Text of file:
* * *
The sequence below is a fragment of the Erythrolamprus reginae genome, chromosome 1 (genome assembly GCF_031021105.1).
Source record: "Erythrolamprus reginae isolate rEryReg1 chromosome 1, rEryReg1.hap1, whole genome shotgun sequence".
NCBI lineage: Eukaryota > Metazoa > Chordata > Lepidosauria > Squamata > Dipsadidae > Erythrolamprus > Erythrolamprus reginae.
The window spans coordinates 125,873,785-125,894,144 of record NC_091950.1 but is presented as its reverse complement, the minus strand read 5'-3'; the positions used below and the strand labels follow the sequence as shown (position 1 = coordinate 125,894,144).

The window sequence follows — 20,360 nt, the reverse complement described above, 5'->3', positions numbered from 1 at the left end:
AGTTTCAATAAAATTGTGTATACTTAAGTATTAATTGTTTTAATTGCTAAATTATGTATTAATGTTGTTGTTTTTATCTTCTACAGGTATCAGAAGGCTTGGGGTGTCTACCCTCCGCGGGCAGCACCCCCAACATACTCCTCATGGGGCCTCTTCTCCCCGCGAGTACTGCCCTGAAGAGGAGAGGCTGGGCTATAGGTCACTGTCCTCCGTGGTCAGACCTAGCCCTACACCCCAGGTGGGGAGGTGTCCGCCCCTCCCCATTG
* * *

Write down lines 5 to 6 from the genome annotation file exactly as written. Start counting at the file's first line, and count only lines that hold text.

The window sequence follows — 20,360 nt, the reverse complement described above, 5'->3', positions numbered from 1 at the left end:
AGTTTCAATAAAATTGTGTATACTTAAGTATTAATTGTTTTAATTGCTAAATTATGTATTAATGTTGTTGTTTTTATCTTCTACAGGTATCAGAAGGCTTGGGGTGTCTACCCTCCGCGGGCAGCACCCCCAACATACTCCTCATGGGGCCTCTTCTCCCCGCGAGTACTGCCCTGAAGAGGAGAGGCTGGGCTATAGGTCACTGTCCTCCGTGGTCAGACCTAGCCCTACACCCCAGGTGGGGAGGTGTCCGCCCCTCCCCATTG